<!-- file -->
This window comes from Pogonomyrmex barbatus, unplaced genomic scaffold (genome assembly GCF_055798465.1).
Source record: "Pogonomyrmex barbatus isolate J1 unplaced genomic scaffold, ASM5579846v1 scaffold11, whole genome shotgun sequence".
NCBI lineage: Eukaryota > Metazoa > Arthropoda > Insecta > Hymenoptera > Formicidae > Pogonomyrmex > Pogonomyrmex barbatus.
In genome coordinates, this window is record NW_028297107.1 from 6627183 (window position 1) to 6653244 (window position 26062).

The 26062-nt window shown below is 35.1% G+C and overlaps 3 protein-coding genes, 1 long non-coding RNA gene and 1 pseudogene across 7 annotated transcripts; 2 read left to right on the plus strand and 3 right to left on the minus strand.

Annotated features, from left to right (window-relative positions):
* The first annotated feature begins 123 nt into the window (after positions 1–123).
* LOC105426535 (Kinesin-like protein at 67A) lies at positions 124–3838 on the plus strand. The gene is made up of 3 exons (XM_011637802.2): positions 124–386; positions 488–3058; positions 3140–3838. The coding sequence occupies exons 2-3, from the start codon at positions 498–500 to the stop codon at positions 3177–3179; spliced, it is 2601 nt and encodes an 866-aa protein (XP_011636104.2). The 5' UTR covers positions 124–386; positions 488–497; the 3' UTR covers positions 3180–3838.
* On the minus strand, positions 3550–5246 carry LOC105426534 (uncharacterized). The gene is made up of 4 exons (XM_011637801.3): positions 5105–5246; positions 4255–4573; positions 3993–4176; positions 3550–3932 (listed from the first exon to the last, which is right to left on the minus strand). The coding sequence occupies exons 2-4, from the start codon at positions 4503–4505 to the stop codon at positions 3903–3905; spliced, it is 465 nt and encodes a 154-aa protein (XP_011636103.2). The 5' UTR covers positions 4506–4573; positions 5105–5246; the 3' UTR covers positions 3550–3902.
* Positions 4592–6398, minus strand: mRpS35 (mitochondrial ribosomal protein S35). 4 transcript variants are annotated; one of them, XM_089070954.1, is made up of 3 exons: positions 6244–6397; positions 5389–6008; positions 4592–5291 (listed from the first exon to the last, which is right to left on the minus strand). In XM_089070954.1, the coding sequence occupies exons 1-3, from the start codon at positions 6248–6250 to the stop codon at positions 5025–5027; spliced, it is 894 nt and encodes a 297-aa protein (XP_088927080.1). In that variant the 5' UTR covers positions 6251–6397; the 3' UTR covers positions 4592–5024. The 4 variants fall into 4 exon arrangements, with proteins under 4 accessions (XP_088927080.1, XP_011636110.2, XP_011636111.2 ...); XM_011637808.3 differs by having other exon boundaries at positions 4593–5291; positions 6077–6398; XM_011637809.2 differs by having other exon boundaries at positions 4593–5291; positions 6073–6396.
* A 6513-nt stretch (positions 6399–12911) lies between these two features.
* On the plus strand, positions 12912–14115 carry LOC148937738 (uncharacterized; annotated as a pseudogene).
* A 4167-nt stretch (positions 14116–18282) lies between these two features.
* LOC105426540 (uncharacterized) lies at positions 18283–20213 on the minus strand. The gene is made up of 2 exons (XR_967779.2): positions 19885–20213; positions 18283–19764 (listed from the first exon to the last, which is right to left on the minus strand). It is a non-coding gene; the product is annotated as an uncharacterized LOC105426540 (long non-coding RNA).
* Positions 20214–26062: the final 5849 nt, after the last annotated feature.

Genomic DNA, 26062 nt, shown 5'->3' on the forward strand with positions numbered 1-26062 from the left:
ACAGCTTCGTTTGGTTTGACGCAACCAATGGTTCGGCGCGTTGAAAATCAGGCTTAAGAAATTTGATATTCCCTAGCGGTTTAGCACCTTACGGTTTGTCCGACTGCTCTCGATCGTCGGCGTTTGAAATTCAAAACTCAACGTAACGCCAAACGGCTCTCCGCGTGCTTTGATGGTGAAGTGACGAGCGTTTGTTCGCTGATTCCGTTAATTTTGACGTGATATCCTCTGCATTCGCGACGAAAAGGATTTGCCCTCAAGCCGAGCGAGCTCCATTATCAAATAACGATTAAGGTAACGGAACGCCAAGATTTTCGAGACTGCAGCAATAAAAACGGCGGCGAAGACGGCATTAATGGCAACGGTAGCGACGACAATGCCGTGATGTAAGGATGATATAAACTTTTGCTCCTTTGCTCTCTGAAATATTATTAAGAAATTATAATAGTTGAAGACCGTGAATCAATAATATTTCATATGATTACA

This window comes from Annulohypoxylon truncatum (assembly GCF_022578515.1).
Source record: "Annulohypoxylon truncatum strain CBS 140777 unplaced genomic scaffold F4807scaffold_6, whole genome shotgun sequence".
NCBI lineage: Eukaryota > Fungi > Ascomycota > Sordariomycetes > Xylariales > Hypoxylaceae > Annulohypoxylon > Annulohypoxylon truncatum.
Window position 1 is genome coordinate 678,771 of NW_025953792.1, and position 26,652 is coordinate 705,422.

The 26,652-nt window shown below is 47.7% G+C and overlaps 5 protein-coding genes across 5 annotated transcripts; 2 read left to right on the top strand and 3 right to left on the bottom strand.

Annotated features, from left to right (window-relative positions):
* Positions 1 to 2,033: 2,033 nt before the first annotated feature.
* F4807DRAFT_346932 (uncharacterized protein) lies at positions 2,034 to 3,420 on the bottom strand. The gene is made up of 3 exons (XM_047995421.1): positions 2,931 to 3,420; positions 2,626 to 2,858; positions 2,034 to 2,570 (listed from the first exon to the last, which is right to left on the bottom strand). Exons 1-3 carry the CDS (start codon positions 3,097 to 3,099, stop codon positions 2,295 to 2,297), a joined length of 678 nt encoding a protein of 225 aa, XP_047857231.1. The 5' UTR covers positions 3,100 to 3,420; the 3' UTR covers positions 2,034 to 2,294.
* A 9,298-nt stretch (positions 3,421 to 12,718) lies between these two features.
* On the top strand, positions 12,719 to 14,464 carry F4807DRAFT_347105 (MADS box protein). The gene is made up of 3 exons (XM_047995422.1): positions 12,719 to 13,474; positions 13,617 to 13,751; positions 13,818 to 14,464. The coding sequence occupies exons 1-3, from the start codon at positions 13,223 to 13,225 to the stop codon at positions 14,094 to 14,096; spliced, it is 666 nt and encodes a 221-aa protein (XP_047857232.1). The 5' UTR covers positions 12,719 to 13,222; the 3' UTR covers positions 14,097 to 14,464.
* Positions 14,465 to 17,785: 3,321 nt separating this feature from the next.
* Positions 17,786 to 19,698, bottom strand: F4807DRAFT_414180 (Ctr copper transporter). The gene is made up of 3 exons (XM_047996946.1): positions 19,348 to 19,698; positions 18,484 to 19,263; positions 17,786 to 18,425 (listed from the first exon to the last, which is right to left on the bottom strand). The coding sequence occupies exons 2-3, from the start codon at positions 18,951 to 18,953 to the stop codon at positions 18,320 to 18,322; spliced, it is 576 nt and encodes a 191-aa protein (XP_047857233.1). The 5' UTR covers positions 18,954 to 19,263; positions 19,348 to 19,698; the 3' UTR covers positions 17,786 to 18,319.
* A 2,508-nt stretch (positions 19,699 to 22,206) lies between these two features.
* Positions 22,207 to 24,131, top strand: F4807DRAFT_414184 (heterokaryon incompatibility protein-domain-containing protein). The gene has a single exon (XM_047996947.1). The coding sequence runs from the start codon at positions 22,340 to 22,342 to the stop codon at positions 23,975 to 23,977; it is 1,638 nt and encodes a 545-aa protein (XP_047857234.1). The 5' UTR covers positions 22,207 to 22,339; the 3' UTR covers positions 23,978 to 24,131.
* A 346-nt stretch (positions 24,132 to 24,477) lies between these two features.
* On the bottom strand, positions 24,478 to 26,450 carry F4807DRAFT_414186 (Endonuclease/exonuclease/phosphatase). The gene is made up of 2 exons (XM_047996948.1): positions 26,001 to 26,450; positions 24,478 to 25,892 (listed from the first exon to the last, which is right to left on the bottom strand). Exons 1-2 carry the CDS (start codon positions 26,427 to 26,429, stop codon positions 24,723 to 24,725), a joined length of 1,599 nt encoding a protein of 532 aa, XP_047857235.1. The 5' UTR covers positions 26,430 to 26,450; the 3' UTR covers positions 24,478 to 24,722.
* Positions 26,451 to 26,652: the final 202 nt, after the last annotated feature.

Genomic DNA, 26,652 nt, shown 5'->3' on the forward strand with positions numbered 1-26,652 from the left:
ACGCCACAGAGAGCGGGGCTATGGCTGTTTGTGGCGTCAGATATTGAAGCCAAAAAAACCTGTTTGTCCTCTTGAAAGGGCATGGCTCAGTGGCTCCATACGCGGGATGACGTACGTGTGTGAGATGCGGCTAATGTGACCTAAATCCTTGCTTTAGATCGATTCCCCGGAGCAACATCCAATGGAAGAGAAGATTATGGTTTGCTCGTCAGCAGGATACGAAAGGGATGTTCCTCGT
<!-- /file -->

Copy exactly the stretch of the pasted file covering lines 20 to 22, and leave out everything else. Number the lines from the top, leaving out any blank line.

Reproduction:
NCBI lineage: Eukaryota > Fungi > Ascomycota > Sordariomycetes > Xylariales > Hypoxylaceae > Annulohypoxylon > Annulohypoxylon truncatum.
Window position 1 is genome coordinate 678,771 of NW_025953792.1, and position 26,652 is coordinate 705,422.

The 26,652-nt window shown below is 47.7% G+C and overlaps 5 protein-coding genes across 5 annotated transcripts; 2 read left to right on the top strand and 3 right to left on the bottom strand.